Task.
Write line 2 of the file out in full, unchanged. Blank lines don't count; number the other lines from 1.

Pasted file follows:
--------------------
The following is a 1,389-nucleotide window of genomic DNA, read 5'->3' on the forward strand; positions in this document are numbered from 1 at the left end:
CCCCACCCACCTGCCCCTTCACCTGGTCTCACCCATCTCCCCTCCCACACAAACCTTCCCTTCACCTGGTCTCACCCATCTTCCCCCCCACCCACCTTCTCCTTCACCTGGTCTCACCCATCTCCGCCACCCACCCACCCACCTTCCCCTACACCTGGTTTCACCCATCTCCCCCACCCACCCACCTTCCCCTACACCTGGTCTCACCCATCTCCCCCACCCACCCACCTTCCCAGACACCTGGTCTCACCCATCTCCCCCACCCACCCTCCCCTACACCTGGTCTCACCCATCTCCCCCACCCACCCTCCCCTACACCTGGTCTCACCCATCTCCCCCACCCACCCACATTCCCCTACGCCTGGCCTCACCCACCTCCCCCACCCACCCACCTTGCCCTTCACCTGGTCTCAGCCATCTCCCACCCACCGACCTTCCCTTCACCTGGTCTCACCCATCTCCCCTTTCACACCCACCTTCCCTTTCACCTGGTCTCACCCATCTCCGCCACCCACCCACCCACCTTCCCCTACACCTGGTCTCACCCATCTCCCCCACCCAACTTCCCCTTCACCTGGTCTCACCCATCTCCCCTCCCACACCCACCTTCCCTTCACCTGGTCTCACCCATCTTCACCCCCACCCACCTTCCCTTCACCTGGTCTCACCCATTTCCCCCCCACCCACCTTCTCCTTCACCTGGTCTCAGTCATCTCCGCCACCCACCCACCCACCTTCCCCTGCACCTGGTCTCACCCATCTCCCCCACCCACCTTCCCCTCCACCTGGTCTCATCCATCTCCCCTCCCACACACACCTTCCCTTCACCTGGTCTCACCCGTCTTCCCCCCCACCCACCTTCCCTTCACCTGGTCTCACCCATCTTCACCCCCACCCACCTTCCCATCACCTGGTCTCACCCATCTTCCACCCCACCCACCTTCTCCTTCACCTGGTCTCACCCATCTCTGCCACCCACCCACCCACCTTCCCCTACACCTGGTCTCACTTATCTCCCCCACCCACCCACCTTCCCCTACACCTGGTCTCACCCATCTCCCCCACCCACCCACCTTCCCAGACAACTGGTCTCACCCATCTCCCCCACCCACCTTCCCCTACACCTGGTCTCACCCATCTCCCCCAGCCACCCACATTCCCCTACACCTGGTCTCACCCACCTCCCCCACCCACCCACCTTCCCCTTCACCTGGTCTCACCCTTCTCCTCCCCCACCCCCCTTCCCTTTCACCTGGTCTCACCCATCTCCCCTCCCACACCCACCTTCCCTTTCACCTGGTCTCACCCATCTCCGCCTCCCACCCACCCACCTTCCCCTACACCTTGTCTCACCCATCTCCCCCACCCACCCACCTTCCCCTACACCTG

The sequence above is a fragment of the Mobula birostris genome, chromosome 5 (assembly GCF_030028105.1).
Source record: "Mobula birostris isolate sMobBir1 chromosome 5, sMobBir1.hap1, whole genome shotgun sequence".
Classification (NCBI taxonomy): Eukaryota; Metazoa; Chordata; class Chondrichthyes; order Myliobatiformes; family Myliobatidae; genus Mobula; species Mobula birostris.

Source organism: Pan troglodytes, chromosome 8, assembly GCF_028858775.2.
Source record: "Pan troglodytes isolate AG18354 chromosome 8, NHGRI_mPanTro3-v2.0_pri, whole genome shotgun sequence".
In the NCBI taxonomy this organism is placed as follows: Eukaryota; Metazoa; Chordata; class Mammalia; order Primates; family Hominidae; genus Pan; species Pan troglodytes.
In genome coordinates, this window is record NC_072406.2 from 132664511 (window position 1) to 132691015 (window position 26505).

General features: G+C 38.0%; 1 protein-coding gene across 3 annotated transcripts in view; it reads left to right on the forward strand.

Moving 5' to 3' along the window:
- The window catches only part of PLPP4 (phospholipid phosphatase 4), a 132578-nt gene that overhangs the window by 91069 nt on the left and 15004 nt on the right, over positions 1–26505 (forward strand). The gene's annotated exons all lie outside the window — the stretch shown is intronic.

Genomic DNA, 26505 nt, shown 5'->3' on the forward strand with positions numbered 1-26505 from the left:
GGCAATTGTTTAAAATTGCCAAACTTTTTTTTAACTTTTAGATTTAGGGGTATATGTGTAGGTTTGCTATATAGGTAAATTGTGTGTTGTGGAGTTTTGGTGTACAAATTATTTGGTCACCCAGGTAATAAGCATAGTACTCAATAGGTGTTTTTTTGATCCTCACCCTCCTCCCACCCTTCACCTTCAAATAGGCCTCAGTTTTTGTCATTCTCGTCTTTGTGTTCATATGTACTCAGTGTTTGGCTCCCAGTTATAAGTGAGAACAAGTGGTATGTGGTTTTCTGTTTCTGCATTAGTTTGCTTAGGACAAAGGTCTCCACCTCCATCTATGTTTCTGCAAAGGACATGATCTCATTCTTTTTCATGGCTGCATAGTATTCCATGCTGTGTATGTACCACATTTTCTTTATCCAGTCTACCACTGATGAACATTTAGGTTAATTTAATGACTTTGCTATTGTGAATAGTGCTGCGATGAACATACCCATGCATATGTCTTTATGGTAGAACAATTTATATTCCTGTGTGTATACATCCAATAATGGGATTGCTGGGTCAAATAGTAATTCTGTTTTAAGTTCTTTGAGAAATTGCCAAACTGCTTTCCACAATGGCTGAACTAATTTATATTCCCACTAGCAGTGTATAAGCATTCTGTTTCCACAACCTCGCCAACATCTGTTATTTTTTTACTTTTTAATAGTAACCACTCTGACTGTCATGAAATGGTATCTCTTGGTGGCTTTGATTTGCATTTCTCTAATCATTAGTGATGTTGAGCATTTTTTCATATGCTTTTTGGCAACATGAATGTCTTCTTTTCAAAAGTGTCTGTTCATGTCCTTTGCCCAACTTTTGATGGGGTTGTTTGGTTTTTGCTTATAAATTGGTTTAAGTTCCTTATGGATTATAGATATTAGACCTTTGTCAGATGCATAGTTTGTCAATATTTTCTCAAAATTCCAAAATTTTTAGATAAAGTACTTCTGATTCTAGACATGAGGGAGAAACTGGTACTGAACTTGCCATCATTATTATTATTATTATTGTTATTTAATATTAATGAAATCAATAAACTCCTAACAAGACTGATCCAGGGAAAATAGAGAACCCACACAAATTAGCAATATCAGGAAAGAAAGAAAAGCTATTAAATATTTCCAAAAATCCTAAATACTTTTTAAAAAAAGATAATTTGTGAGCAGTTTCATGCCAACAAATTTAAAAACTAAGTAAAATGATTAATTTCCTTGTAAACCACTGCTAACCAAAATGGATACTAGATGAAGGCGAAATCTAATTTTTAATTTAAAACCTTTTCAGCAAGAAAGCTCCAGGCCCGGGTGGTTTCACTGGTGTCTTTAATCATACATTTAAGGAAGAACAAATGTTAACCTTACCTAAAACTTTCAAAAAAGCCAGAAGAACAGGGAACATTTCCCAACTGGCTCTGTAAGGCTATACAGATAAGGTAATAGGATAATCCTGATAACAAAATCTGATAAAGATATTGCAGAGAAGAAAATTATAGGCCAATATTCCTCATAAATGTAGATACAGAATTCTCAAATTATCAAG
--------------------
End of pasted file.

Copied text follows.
CCCCACCCACCTGCCCCTTCACCTGGTCTCACCCATCTCCCCTCCCACACAAACCTTCCCTTCACCTGGTCTCACCCATCTTCCCCCCCACCCACCTTCTCCTTCACCTGGTCTCACCCATCTCCGCCACCCACCCACCCACCTTCCCCTACACCTGGTTTCACCCATCTCCCCCACCCACCCACCTTCCCCTACACCTGGTCTCACCCATCTCCCCCACCCACCCACCTTCCCAGACACCTGGTCTCACCCATCTCCCCCACCCACCCTCCCCTACACCTGGTCTCACCCATCTCCCCCACCCACCCTCCCCTACACCTGGTCTCACCCATCTCCCCCACCCACCCACATTCCCCTACGCCTGGCCTCACCCACCTCCCCCACCCACCCACCTTGCCCTTCACCTGGTCTCAGCCATCTCCCACCCACCGACCTTCCCTTCACCTGGTCTCACCCATCTCCCCTTTCACACCCACCTTCCCTTTCACCTGGTCTCACCCATCTCCGCCACCCACCCACCCACCTTCCCCTACACCTGGTCTCACCCATCTCCCCCACCCAACTTCCCCTTCACCTGGTCTCACCCATCTCCCCTCCCACACCCACCTTCCCTTCACCTGGTCTCACCCATCTTCACCCCCACCCACCTTCCCTTCACCTGGTCTCACCCATTTCCCCCCCACCCACCTTCTCCTTCACCTGGTCTCAGTCATCTCCGCCACCCACCCACCCACCTTCCCCTGCACCTGGTCTCACCCATCTCCCCCACCCACCTTCCCCTCCACCTGGTCTCATCCATCTCCCCTCCCACACACACCTTCCCTTCACCTGGTCTCACCCGTCTTCCCCCCCACCCACCTTCCCTTCACCTGGTCTCACCCATCTTCACCCCCACCCACCTTCCCATCACCTGGTCTCACCCATCTTCCACCCCACCCACCTTCTCCTTCACCTGGTCTCACCCATCTCTGCCACCCACCCACCCACCTTCCCCTACACCTGGTCTCACTTATCTCCCCCACCCACCCACCTTCCCCTACACCTGGTCTCACCCATCTCCCCCACCCACCCACCTTCCCAGACAACTGGTCTCACCCATCTCCCCCACCCACCTTCCCCTACACCTGGTCTCACCCATCTCCCCCAGCCACCCACATTCCCCTACACCTGGTCTCACCCACCTCCCCCACCCACCCACCTTCCCCTTCACCTGGTCTCACCCTTCTCCTCCCCCACCCCCCTTCCCTTTCACCTGGTCTCACCCATCTCCCCTCCCACACCCACCTTCCCTTTCACCTGGTCTCACCCATCTCCGCCTCCCACCCACCCACCTTCCCCTACACCTTGTCTCACCCATCTCCCCCACCCACCCACCTTCCCCTACACCTG